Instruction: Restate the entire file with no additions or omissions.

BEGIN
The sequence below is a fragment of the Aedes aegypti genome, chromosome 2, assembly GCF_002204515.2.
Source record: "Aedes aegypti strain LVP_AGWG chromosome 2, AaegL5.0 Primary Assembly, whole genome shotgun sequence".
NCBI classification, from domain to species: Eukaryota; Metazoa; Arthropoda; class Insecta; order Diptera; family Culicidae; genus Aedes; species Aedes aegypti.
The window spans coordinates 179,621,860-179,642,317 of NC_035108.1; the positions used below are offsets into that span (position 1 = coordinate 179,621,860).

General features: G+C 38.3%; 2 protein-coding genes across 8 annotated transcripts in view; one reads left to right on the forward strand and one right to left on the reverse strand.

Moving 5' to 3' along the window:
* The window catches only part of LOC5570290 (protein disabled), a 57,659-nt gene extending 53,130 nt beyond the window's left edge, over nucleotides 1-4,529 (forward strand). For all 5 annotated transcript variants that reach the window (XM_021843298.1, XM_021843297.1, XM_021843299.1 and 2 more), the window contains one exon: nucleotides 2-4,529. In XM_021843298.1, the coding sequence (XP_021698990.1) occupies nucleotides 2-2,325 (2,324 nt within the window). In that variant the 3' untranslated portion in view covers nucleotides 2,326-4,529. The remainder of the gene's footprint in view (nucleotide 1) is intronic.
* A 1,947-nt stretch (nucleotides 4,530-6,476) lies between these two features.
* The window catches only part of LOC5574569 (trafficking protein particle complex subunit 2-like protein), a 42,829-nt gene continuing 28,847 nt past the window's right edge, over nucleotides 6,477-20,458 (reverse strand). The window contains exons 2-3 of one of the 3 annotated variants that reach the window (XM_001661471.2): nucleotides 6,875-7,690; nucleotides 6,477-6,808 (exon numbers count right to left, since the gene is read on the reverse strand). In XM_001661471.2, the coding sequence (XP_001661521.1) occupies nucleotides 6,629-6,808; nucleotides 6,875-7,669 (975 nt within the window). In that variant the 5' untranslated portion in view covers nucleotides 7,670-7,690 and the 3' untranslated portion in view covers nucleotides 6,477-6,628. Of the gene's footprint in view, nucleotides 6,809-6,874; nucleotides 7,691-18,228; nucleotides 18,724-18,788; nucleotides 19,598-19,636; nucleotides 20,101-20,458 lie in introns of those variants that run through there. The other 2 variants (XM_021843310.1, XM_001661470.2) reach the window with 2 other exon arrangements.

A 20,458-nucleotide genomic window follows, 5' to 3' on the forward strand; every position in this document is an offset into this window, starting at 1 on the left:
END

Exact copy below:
The sequence below is a fragment of the Aedes aegypti genome, chromosome 2, assembly GCF_002204515.2.
Source record: "Aedes aegypti strain LVP_AGWG chromosome 2, AaegL5.0 Primary Assembly, whole genome shotgun sequence".
NCBI classification, from domain to species: Eukaryota; Metazoa; Arthropoda; class Insecta; order Diptera; family Culicidae; genus Aedes; species Aedes aegypti.
The window spans coordinates 179,621,860-179,642,317 of NC_035108.1; the positions used below are offsets into that span (position 1 = coordinate 179,621,860).

General features: G+C 38.3%; 2 protein-coding genes across 8 annotated transcripts in view; one reads left to right on the forward strand and one right to left on the reverse strand.

Moving 5' to 3' along the window:
* The window catches only part of LOC5570290 (protein disabled), a 57,659-nt gene extending 53,130 nt beyond the window's left edge, over nucleotides 1-4,529 (forward strand). For all 5 annotated transcript variants that reach the window (XM_021843298.1, XM_021843297.1, XM_021843299.1 and 2 more), the window contains one exon: nucleotides 2-4,529. In XM_021843298.1, the coding sequence (XP_021698990.1) occupies nucleotides 2-2,325 (2,324 nt within the window). In that variant the 3' untranslated portion in view covers nucleotides 2,326-4,529. The remainder of the gene's footprint in view (nucleotide 1) is intronic.
* A 1,947-nt stretch (nucleotides 4,530-6,476) lies between these two features.
* The window catches only part of LOC5574569 (trafficking protein particle complex subunit 2-like protein), a 42,829-nt gene continuing 28,847 nt past the window's right edge, over nucleotides 6,477-20,458 (reverse strand). The window contains exons 2-3 of one of the 3 annotated variants that reach the window (XM_001661471.2): nucleotides 6,875-7,690; nucleotides 6,477-6,808 (exon numbers count right to left, since the gene is read on the reverse strand). In XM_001661471.2, the coding sequence (XP_001661521.1) occupies nucleotides 6,629-6,808; nucleotides 6,875-7,669 (975 nt within the window). In that variant the 5' untranslated portion in view covers nucleotides 7,670-7,690 and the 3' untranslated portion in view covers nucleotides 6,477-6,628. Of the gene's footprint in view, nucleotides 6,809-6,874; nucleotides 7,691-18,228; nucleotides 18,724-18,788; nucleotides 19,598-19,636; nucleotides 20,101-20,458 lie in introns of those variants that run through there. The other 2 variants (XM_021843310.1, XM_001661470.2) reach the window with 2 other exon arrangements.

A 20,458-nucleotide genomic window follows, 5' to 3' on the forward strand; every position in this document is an offset into this window, starting at 1 on the left: